Story and Photos courtesy of Graham Potter and www.horseracingonly.com.au
By Robert Heathcote | Thursday, September 15, 2011
Robert Heathcote is the leading racehorse trainer in Brisbane. 'Rob's Shout' - the personal blog of the multi-premiership winning trainer will appear every Thursday on HRO.
Wow, my stable certainly had an exceptional day last Saturday. In fact it was very nearly the perfect day for us across two states with only a short-half-head separating us from a perfect four wins from four runners.
Our stable had a winning double on the big stage at Moonee Valley with my two 'Big Guns' Buffering and Woorim both winning first up in sensational style!
Back home at Doomben we had Funtantes winning the feature race, also first-up and under the big weight of 58 kilos, while Sway To Go just missed out on back-to-back, wins only going down in the last stride or two.
A normal Saturday race day is usually a busy day anyway, but racing interstate does make it a pretty long day … as last Saturday proved to be.
My day starts at 3am when I get up and first walk out to the stables. Mike O'Leary is already there and he's got things already rolling along, saddling up the first three or four and onto the walking machine for a pre-work out walk.
I do some brief office work, check the emails, have a discussion with Mike about the work order, specific instructions and how they ate up overnight and I then head over to my other on-course racing stables. The same happens there with a discussion with big Robert re the work and also to see how they have eaten overnight.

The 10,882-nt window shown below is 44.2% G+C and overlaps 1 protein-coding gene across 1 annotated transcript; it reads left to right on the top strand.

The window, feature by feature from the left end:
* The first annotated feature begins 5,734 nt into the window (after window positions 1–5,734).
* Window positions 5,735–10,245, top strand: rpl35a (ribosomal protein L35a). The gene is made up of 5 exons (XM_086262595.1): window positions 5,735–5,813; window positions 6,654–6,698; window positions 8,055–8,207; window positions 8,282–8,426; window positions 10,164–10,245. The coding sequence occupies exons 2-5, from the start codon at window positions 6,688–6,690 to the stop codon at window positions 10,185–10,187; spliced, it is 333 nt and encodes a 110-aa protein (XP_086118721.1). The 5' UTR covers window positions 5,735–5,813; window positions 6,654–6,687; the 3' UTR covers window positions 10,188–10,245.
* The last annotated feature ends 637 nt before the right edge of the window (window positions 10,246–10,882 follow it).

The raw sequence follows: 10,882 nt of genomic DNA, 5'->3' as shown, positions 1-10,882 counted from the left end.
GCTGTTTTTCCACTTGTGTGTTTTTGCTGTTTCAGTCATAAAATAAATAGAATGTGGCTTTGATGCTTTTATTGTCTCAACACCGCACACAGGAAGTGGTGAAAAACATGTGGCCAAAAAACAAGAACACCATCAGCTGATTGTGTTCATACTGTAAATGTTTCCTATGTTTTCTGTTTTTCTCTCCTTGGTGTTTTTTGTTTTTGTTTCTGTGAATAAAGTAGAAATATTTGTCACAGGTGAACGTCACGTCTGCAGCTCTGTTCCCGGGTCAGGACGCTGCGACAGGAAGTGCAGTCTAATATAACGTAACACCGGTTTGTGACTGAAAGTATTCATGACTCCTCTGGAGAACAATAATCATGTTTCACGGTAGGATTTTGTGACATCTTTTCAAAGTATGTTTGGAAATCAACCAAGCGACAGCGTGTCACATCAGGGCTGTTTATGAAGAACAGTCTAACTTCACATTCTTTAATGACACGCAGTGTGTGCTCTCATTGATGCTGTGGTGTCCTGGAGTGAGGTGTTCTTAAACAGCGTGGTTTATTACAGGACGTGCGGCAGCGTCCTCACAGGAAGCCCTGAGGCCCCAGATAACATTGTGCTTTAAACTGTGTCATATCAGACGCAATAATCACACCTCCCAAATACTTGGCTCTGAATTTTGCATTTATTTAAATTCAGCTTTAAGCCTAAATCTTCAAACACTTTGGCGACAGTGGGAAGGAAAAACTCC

It's vital to know of any major variances in the horses feed intake as this can often be the first sign of a potential problem with a horse.
I then head up to the St Leger stand on the Eagle Farm track which is my vantage spot to watch all of my horses go through their morning work.
I like the St Leger, which is at the 200m mark of the straight, as all of the horses have to walk past me on their way to do their work and back past me afterwards which allows me to discuss things accurately pre and post work with my riders.
Sway To Go (orange cap on the inside) ran an excellent race but just got nailed in the last stride. He may not be the classiest horse in my stable but gee, I love the way he kicks when seemingly beaten.
The feedback I get from my riders is a vital tool in assessing any horse’s training progress, but that's a blog for another day?
This particular Saturday I was booked on the 7am flight with Damian Browne and a few of the Buffering connections for the flight down to Melbourne. This still allowed me time to watch the most important track gallops which I had scheduled for early in the morning.